Ice Rescue Training

Photos by Harold Alexander, 2008

Ice Rescue Training -- Step One 

Cut a hole in the ice.  On the day we trained, the ice was more than 30 inches thick, so strong it would not break, even under the weight of a truck. Tony Simons and Justin Whitesell of Larimer County Emergency Services kindly volunteered to make a hole for us while we were in class.  They spent more than four hours cutting a hole in the ice with a chainsaw. Then we had to push the plug of ice down to get it out of the hole so we could get to the water.

 

 

Ice Rescue Training -- Step Two

We're going to need more weight.

Ice Rescue Training -- Step Three

Still more weight, and we're finally getting it to move.

Ice Rescue Training -- Step Four

The plug of ice is now down and slid out of the way under the ice shelf.  When we've finished our training, we'll float the plug back out and into position, so the ice can refreeze and seal the hole we made.

 

Ice Rescue Training -- Step Five

Get into an ice rescue suit (one size fits all).

Ice Rescue Training -- Step Six

Help may be necessary in getting the zipper all the way up.

Ice Rescue Training -- Step Seven

Get hooked up to the ropes handled by the people doing Shore Support.  No ice rescuer goes out on the ice without at least one backup in an ice rescue suit to help them if it becomes necessary.

 

Ice Rescue Training -- Step Eight

Start out on the ice.  Shore Support makes verbal contact with the victim, talking to them and reassuring them while the ice rescuer begins to make their way to the victim. The ice rescuer shuffles to spread their weight out as much as possible. The day of our training, the ice was too thick to break, but we practiced as though it could break under us.

 

Ice Rescue Training -- Step Nine

Crawl to spread your weight out more.

Ice Rescue Training -- Step Ten

Approach at an angle, to avoid breaking the ice in front of the victim, and roll the last few feet to spread your weight out even more.

 

Ice Rescue Training -- Step Eleven

Ice rescue suits are amazingly buoyant. The hardest part is keeping your feet down.

Ice Rescue Training -- Step Twelve

Come up behind the victim and secure the rescue sling around their chest.

Ice Rescue Training -- Step Thirteen

Right hand up means you're good to go.

Ice Rescue Training -- Step Fourteen

Pull!

 

Ice Rescue Training -- Step Fifteen

Pulled by Shore Support, ice rescuer and victim slide up onto the ice to safety.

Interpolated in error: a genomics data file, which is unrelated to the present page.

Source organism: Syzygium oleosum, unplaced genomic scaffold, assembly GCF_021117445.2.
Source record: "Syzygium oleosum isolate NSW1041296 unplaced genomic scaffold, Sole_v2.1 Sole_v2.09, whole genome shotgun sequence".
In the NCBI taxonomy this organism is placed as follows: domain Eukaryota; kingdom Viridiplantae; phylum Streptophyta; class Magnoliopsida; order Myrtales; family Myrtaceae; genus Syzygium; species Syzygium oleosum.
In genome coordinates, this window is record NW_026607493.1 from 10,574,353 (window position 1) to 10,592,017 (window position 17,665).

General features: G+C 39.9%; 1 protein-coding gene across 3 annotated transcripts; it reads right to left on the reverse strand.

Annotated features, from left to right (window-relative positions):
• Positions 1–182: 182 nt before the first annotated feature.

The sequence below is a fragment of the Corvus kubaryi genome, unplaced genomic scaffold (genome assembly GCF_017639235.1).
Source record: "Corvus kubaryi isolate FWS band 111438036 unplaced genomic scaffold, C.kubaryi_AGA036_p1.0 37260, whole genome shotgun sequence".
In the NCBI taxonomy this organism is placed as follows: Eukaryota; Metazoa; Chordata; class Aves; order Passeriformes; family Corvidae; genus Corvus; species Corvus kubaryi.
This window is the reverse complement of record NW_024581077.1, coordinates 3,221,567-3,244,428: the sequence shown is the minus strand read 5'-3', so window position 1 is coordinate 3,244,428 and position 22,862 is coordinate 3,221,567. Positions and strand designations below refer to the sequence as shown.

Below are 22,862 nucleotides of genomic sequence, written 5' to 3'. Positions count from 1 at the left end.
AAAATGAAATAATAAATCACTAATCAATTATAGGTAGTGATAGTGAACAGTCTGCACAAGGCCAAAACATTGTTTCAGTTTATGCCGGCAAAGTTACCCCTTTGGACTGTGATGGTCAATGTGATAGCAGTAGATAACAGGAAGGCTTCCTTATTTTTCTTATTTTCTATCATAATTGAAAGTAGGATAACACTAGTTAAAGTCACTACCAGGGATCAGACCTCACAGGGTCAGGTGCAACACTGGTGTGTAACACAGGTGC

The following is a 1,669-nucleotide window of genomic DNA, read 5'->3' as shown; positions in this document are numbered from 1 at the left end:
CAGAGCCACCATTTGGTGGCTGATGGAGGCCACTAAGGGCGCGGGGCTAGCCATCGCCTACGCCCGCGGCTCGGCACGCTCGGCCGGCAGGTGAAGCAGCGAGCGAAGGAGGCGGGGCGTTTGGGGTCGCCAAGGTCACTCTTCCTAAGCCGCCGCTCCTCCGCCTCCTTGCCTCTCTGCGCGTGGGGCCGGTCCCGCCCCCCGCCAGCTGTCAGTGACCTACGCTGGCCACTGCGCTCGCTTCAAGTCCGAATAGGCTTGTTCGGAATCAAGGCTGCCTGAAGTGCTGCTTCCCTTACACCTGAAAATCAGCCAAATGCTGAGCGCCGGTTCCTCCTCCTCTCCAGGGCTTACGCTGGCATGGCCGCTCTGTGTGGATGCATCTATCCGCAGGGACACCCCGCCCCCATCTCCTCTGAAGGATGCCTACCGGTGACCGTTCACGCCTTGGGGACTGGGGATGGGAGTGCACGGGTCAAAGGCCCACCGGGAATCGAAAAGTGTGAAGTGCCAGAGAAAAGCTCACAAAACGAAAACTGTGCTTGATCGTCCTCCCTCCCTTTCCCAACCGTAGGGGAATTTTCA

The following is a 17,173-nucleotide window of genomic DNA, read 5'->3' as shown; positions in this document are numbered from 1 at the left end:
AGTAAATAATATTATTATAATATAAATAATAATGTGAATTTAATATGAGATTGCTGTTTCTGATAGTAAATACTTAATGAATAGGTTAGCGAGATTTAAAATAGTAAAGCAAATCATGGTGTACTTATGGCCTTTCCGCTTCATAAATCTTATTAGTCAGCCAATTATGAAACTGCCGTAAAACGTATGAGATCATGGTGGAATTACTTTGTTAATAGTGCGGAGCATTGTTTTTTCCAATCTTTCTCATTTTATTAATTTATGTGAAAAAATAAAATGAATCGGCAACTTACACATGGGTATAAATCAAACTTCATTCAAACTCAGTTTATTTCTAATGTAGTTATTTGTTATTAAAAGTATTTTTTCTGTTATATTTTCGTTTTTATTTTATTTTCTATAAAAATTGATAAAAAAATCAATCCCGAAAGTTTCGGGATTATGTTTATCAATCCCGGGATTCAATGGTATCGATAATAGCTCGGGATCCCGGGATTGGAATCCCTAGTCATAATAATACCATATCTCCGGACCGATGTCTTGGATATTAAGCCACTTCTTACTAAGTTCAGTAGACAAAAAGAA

Ice Rescue Training -- Step Sixteen

Keep practicing.  We'll train again in the spring, when the ice is thinner and we can practice additional methods of rescue, including the use of the ice rescue sled we purchased last year with funds donated by Kay Hood in memory of her husband Ken, a longtime member of the department, and additional funds raised by our Special Duty Responders.  In the meantime, we're ready for an incident on the ice, though we hope everyone will be cautious and make all this practice unnecessary.

IN AN EMERGENCY

CALL 9-1-1 FOR ASSISTANCE

Warning Sirens

For the safety of the community, Crystal Lakes Associations has evacuations sirens posted throughout the Association. The evacuation siren in case of failure of the dam is located near the Wapiti Mailsheds to cover the floodplain area and sounds like this (whoop sound) -- property owners in the floodplain should evacuate immediately if they hear this siren; all other property owners should remain on their lots, to keep the roads clear for those evacuating the floodplain. Sirens in ALL parts of the association will sound the fire evacuation siren if a wildfire threatens the community -- it sounds like this (alert sound) -- ALL property owners should evacuate IMMEDIATELY if they hear this siren. Emergency personnel will be on hand to help direct evacuating property owners out of the area.

Where to Find Us:

Crystal Lakes Fire Protection District (CLFPD)

237 Blackfoot Road

Red Feather Lakes, CO 80545

970-881-3521 (Phone)

970-881-2085 (Fax)

clvfd@clvfd.org

 

Crystal Lakes Volunteer Fire Department (CLVPD)

237 Blackfoot Road

Red Feather Lakes, CO 80545

970-881-3521 (Phone)

970-881-2085 (Fax)

clvfd@clvfd.org

 

Click here for a map.

How to Contact Us

For more information, feel free to contact us by telephone, email, or by using our contact form. We look forward to hearing from you!

CL FIRES

CL FIRES is dedicated to education, planning, and support in the areas of fire prevention and safety, wildland fire mitigation, and personal safety in the greater Crystal Lakes Community of Larimer County, Colorado.

 

Click here to join.

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